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Jun. 18, 2003
MANASSAS, Va.---Developed in response to a critical need for highly skilled professionals in the $6 billion dollar biodefense industry, George Mason University will offer graduate programs in biodefense beginning this fall. Applications are now being accepted for admission into the masterís, doctoral and certificate programs.
The first of their kind in the nation and abroad, these programs provide students with a background in the foundations of the science and technology of biodefense, threat analysis of biological weapons and specialized areas of medical defense.
Students also have a unique opportunity to study under world-renowned scientists who offer unparalleled expertise found only in George Masonís National Center for Biodefense, including the centerís executive directors, Ken Alibek and Charles Bailey.
Alibek, executive director for education, has more than 20 years of experience in biological weapons threat analysis; antibacterial and antiviral drug development; development of regimens for prophylaxis and treatment of diseases caused by biological weapons; and mass casualty handling. He previously served as first deputy chief of the civilian branch of the former Soviet Unionís offensive biological weapons program.
Bailey, executive director for science, spent 25 years in research and development and managerial roles for the U.S Army in the field of infectious diseases and biological warfare defense. He served as a research scientist, deputy commander for research, deputy commander and commander at the U.S. Army Medical Research Institute of Infectious Diseases at Ft. Detrick, Md.
"Our program is specifically focused on making the United States safer," Alibek says, "while educating a new generation of highly skilled and experienced professionals in all areas of biological weapons and biological terrorism defense."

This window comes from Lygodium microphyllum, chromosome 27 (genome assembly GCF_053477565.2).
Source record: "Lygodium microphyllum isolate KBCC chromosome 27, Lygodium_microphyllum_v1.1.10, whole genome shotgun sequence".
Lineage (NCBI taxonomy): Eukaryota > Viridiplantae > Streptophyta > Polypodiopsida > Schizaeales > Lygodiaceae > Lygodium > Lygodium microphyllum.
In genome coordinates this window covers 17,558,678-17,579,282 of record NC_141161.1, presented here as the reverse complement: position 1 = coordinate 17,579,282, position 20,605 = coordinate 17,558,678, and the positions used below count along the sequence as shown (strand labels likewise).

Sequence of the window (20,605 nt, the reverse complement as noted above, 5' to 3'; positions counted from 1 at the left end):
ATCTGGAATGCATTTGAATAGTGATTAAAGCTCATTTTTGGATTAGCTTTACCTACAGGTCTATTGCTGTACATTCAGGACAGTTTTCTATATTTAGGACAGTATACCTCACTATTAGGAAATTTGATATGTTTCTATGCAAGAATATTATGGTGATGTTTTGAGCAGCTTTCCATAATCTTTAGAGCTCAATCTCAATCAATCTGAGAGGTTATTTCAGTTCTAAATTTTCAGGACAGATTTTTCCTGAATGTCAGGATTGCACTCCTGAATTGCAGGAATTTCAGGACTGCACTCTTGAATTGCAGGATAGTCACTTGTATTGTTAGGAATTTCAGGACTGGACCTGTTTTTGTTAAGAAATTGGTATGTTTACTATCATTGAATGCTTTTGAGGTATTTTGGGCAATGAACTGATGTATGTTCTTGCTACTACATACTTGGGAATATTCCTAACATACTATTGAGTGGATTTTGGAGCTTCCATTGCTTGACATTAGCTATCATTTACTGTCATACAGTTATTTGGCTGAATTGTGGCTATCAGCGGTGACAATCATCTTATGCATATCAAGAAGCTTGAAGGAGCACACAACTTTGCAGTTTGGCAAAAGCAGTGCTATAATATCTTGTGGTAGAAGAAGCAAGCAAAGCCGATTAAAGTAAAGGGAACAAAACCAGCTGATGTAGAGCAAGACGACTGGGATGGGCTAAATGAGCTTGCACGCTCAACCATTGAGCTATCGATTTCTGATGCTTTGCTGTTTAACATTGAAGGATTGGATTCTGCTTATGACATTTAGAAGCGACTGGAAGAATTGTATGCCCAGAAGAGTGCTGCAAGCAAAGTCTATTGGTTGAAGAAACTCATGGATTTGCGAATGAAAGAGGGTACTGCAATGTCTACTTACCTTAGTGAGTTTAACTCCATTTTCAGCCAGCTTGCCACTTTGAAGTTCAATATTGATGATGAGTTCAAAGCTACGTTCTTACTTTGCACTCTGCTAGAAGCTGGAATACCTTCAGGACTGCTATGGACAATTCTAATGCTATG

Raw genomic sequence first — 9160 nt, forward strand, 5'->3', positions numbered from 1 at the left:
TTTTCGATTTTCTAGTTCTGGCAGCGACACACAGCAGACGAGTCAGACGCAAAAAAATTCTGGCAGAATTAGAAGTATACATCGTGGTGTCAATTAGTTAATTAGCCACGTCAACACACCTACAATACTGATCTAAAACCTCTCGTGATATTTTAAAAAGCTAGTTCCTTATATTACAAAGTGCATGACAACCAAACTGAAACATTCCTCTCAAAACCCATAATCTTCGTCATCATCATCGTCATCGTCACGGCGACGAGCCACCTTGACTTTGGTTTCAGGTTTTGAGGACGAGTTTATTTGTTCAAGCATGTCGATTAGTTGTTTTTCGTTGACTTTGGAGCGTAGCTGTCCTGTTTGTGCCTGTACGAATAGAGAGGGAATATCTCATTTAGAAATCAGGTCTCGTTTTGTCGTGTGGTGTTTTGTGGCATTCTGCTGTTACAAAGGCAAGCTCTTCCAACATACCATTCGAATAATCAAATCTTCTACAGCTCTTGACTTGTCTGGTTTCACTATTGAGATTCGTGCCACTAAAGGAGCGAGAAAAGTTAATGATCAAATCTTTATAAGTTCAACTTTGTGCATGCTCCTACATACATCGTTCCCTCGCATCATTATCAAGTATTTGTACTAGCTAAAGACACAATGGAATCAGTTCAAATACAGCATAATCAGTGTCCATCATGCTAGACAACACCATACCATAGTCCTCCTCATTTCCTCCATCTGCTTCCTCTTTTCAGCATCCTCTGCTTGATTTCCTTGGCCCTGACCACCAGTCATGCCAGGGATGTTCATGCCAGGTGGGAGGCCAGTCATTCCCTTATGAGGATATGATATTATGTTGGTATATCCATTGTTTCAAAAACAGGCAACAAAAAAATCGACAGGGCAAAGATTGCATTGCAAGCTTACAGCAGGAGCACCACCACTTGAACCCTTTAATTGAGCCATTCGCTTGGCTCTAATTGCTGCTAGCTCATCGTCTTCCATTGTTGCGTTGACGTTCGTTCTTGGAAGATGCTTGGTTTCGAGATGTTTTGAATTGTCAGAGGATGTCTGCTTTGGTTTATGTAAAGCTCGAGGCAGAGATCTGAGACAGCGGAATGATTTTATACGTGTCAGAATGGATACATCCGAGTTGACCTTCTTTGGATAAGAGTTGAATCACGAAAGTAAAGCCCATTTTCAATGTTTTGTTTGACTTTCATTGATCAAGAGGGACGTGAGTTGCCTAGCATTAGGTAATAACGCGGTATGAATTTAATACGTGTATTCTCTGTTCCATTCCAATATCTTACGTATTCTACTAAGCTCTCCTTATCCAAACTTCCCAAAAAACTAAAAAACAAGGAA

Developed for students interested in the agricultural or medical defense aspects of bioterrorism, or the legislative or engineering aspects of biodefense, these programs also are geared toward professionals employed in the biodefense industry or the federal government.
Students may choose from four concentrations in the masterís and doctoral programs: biological weapons threat analysis and medical defense; biological weapons threat analysis and engineering defense/countermeasure; biological weapons threat analysis and nonproliferation; and biological weapons threat analysis and counterterrorism/law enforcement.
In addition, two certificate programs are available for working professionals who wish to obtain graduate-level training in the field of biodefense without earning an advanced degree. The program in medical biodefense is designed for students with a background in the sciences and provides them with a sound knowledge of agents of biological warfare, epidemiology, immunology, toxicology, and approaches to biological warfare medical treatment and response.
The history of biological agent usage, nonproliferation, bioterrorist attack response, counterterrorism and civil rights are stressed in the core courses of the biodefense strategic studies certificate program, which is intended for students interested in biological threat analysis and defense.
"The National Center for Biodefense offers unique talent and expertise in medical defense and threat analysis mitigation that is unavailable at other academic institutions," says Bailey. "Our strategic location in the Washington, D.C., metropolitan area allows convenient access for federal government and defense-related industry professionals."
For additional information visit www.gmu.edu/centers/biodefense.